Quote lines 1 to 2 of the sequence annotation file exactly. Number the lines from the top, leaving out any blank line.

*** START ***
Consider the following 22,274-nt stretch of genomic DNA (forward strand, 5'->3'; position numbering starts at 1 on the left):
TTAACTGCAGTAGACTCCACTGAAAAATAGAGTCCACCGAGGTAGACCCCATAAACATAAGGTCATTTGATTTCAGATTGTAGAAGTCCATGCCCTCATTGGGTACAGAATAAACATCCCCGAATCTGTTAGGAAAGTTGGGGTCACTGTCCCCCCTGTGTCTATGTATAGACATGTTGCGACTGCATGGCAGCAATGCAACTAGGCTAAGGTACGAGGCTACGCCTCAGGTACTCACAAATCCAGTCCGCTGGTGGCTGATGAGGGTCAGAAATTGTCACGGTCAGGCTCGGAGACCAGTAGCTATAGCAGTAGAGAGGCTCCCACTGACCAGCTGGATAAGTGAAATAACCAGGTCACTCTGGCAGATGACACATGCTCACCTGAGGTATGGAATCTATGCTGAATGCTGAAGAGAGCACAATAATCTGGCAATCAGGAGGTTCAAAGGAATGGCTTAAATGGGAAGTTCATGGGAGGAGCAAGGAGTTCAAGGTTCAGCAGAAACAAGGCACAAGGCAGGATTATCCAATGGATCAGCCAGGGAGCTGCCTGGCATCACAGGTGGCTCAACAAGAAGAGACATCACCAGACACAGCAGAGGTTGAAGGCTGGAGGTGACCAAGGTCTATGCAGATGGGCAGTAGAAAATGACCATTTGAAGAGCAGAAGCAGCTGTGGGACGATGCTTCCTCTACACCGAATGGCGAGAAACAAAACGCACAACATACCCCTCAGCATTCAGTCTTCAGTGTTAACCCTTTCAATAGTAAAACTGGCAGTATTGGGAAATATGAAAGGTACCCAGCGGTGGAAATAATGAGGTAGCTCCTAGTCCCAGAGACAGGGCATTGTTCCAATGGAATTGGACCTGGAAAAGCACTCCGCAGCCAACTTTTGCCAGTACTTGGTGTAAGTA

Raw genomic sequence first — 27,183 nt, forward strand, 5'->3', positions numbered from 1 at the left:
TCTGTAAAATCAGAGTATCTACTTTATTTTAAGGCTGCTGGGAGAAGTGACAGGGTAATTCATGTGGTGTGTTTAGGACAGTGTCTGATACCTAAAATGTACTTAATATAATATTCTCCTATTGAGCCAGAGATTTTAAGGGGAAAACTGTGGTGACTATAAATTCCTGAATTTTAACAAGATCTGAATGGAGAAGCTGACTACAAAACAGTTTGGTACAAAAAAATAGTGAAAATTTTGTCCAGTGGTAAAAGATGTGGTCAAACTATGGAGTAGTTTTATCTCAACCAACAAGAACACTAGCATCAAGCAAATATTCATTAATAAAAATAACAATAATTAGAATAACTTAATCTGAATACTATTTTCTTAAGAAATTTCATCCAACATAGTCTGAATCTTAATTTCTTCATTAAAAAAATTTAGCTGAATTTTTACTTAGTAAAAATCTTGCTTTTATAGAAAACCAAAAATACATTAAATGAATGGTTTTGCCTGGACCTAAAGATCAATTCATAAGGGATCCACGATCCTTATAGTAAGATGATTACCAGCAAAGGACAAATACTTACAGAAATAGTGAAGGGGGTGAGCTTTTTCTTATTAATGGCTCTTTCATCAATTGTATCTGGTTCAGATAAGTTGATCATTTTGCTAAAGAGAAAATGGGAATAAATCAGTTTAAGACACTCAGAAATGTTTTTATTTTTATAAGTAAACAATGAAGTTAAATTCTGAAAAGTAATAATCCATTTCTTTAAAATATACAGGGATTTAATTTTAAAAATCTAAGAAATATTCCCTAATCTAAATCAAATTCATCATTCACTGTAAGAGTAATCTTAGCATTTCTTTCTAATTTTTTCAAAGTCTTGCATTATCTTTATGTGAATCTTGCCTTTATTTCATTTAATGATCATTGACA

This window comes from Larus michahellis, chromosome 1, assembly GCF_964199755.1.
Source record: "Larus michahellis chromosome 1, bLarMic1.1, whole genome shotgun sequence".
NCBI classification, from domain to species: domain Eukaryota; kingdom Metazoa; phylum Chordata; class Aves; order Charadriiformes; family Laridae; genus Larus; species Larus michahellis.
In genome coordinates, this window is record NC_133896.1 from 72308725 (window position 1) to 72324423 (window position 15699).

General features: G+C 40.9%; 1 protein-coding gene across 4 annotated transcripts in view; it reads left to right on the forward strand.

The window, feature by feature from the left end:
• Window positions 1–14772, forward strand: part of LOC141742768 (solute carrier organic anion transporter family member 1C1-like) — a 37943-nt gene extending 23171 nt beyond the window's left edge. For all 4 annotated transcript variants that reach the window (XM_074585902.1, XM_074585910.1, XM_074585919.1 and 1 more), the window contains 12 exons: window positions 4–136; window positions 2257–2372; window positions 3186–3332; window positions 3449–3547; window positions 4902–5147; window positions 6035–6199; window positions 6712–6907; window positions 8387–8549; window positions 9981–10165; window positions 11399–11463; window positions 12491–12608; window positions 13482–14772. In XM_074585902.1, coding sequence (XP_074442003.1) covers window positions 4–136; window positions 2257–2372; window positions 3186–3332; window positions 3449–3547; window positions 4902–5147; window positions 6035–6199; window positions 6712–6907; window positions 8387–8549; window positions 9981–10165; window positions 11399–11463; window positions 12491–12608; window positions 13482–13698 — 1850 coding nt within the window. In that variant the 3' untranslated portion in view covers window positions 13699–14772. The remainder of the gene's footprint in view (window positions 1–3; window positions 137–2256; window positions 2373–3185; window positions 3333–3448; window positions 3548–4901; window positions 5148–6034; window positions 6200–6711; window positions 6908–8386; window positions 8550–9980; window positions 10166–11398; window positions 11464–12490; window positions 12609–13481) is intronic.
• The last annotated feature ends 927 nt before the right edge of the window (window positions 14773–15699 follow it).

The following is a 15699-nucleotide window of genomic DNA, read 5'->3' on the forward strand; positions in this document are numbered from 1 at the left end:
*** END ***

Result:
Consider the following 22,274-nt stretch of genomic DNA (forward strand, 5'->3'; position numbering starts at 1 on the left):
TTAACTGCAGTAGACTCCACTGAAAAATAGAGTCCACCGAGGTAGACCCCATAAACATAAGGTCATTTGATTTCAGATTGTAGAAGTCCATGCCCTCATTGGGTACAGAATAAACATCCCCGAATCTGTTAGGAAAGTTGGGGTCACTGTCCCCCCTGTGTCTATGTATAGACATGTTGCGACTGCATGGCAGCAATGCAACTAGGCTAAGGTACGAGGCTACGCCTCAGGTACTCACAAATCCAGTCCGCTGGTGGCTGATGAGGGTCAGAAATTGTCACGGTCAGGCTCGGAGACCAGTAGCTATAGCAGTAGAGAGGCTCCCACTGACCAGCTGGATAAGTGAAATAACCAGGTCACTCTGGCAGATGACACATGCTCACCTGAGGTATGGAATCTATGCTGAATGCTGAAGAGAGCACAATAATCTGGCAATCAGGAGGTTCAAAGGAATGGCTTAAATGGGAAGTTCATGGGAGGAGCAAGGAGTTCAAGGTTCAGCAGAAACAAGGCACAAGGCAGGATTATCCAATGGATCAGCCAGGGAGCTGCCTGGCATCACAGGTGGCTCAACAAGAAGAGACATCACCAGACACAGCAGAGGTTGAAGGCTGGAGGTGACCAAGGTCTATGCAGATGGGCAGTAGAAAATGACCATTTGAAGAGCAGAAGCAGCTGTGGGACGATGCTTCCTCTACACCGAATGGCGAGAAACAAAACGCACAACATACCCCTCAGCATTCAGTCTTCAGTGTTAACCCTTTCAATAGTAAAACTGGCAGTATTGGGAAATATGAAAGGTACCCAGCGGTGGAAATAATGAGGTAGCTCCTAGTCCCAGAGACAGGGCATTGTTCCAATGGAATTGGACCTGGAAAAGCACTCCGCAGCCAACTTTTGCCAGTACTTGGTGTAAGTA